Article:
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  • 01 December, 2023

  • 7 Min Read

Elephant Death Audit Framework

World Elephant Day, observed globally on August 12, is a dedicated observance aimed at raising awareness about the critical challenges confronting elephants and advocating for their protection and conservation.

This significant day provides a platform to emphasize the issues elephants face, encompassing habitat loss, ivory poaching, human-elephant conflicts, and the imperative for enhanced conservation endeavours.

Historical Perspective:

  1. The campaign World Elephant Day was initiated in 2012 to bring awareness to the disturbing situations of African and Asian elephants.The objective of this campaign is to create a sustainable environment where animals are not exploited and taken care of.
  2. It was first observed by Canadian filmmakers Michael Clark and Patricia Sims with the Thailand-based Elephant Reintroduction Foundation. In 2012, Patricia Sims founded an organization called the World Elephant Society.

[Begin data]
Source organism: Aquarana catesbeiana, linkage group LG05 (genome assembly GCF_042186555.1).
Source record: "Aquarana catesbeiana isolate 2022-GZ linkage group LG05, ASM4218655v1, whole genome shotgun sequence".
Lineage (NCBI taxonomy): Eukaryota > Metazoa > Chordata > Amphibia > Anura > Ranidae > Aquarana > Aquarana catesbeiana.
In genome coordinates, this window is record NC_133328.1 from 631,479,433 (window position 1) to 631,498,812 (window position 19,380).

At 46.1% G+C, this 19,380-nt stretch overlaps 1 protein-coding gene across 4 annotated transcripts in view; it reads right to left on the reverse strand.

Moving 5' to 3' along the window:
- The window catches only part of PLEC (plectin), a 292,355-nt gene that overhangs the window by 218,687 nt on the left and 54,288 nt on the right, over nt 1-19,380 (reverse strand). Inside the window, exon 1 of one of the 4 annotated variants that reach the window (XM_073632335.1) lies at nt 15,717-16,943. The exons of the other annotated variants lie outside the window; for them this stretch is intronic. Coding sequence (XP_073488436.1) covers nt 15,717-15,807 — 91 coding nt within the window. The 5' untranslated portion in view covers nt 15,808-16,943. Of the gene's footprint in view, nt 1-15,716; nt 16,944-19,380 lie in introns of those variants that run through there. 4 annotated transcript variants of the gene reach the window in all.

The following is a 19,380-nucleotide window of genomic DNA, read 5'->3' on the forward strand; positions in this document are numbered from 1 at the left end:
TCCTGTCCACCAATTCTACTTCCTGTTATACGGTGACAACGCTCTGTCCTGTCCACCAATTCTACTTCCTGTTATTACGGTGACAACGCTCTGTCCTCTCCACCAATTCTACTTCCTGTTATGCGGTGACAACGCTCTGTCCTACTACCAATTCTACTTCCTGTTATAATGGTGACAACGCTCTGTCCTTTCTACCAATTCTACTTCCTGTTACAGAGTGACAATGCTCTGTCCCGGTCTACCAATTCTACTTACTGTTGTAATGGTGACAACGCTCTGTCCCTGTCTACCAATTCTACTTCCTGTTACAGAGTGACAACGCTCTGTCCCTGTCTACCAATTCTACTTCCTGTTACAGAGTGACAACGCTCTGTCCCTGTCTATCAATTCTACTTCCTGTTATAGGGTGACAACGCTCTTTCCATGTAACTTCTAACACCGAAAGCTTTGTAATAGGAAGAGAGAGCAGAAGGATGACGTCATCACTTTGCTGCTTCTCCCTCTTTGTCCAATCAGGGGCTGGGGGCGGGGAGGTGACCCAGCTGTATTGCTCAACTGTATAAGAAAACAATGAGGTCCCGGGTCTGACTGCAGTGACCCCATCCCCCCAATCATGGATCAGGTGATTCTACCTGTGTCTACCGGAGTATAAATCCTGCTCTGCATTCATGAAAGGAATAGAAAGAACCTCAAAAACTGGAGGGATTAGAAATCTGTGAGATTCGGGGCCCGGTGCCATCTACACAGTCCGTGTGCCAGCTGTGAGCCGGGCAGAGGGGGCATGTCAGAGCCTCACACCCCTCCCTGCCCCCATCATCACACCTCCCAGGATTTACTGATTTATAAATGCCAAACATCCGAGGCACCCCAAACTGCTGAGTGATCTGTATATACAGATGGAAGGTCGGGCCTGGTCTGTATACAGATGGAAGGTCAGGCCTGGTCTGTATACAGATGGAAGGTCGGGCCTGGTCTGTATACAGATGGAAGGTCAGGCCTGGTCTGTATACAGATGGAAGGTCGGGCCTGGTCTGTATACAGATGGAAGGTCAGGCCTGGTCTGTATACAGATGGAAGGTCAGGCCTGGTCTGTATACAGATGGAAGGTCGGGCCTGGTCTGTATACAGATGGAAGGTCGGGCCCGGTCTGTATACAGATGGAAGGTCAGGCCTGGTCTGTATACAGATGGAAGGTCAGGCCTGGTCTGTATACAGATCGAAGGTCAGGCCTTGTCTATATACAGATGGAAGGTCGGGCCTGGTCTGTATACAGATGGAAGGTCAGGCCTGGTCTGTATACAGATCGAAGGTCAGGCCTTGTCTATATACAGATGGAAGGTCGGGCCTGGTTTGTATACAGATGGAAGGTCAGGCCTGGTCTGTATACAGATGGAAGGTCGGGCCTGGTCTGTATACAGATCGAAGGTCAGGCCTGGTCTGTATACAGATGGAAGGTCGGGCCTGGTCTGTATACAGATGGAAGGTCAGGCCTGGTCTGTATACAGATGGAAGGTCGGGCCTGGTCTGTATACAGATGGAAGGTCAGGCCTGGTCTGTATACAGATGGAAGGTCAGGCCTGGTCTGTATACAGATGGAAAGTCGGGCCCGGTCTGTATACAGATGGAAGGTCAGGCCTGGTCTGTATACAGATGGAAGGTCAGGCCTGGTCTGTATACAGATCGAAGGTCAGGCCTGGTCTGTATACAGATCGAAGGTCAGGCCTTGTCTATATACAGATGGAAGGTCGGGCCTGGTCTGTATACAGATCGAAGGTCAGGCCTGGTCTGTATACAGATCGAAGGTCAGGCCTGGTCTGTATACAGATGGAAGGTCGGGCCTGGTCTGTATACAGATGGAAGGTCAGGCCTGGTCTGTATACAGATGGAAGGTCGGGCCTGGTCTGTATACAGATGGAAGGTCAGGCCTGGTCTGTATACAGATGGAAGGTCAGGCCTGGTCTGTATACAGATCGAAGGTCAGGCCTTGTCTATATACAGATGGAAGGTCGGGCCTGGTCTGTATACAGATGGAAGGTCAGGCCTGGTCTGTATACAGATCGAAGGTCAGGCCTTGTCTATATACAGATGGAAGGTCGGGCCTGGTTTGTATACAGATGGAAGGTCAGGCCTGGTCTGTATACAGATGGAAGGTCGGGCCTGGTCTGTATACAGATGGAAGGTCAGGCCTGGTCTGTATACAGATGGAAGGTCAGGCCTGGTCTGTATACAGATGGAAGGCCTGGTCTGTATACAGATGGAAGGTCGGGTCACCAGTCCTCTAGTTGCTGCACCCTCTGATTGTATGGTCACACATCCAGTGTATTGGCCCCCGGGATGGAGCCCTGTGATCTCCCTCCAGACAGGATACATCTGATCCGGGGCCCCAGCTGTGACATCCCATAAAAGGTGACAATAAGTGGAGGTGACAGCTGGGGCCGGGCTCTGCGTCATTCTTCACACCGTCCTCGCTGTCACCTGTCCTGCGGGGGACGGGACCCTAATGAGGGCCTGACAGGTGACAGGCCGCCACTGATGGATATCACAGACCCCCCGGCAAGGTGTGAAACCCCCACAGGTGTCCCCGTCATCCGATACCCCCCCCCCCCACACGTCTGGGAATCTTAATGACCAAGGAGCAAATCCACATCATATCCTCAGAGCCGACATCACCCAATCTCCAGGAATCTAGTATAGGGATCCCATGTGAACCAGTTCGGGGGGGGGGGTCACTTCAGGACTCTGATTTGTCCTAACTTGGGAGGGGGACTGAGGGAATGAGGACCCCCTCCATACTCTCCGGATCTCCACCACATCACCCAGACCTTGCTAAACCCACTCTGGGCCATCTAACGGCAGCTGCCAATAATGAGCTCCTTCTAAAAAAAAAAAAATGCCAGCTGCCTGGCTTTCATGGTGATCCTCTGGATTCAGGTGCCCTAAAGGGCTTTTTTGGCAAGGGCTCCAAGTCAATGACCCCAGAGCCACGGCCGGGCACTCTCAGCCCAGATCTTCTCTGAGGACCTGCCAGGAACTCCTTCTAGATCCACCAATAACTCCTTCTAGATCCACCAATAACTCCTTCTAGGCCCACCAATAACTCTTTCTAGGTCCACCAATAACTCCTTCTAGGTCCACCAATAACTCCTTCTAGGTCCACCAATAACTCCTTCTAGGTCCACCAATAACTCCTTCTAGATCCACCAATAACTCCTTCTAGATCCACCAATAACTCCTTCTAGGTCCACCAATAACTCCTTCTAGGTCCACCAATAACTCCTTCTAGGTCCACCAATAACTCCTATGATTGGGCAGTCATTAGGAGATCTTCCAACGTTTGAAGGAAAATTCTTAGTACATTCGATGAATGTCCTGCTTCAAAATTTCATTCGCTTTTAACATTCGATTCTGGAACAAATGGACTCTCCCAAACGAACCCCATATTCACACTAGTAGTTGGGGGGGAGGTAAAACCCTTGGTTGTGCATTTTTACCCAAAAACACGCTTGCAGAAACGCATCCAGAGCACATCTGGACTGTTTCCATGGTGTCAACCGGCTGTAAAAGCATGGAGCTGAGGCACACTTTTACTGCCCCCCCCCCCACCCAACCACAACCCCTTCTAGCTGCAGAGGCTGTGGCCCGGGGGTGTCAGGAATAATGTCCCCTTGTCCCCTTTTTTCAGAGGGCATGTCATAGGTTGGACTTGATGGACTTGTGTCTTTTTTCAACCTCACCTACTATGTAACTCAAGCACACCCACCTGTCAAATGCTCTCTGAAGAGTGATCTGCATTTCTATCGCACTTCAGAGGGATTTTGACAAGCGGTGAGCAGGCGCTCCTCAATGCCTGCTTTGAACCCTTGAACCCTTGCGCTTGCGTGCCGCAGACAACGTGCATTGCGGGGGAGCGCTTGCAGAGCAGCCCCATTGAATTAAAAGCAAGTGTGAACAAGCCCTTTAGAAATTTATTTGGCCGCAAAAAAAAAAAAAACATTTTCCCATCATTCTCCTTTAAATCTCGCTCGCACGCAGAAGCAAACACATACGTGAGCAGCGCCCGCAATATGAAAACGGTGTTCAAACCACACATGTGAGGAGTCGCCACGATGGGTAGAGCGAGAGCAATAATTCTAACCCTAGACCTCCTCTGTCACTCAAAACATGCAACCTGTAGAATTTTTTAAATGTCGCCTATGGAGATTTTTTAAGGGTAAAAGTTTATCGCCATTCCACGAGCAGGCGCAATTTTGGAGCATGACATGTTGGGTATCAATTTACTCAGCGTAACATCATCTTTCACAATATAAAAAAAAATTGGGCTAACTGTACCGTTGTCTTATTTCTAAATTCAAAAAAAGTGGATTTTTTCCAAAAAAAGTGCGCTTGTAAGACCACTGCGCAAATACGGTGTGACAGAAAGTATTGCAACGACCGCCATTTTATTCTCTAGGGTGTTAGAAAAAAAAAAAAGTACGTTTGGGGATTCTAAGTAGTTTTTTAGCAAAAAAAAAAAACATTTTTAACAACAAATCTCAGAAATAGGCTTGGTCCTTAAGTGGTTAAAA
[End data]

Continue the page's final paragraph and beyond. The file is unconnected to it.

3. The organization has succeeded to create awareness about the dangers confronted by elephants and the inevitability to protect them globally.

Key Highlights of Elephants?

Elephant is the Natural HeritageAnimal of India.Elephants are considered a "Keystone Species" as they play a critical role in maintaining the balance and health of forest ecosystems.

They are known for their exceptional intelligence, boasting the largest brain size of any land animal.

Significance in Ecosystem:

Elephants are very important grazers and browsers, eating vast amounts of vegetation every day, spreading seeds around as they go.

They also help shape the often-thick vegetation of the Asian landscape.For example, in forests, elephants create clearings and gaps in the trees that let sunlight in to reach new seedlings, helping plants grow and the forest to regenerate naturally.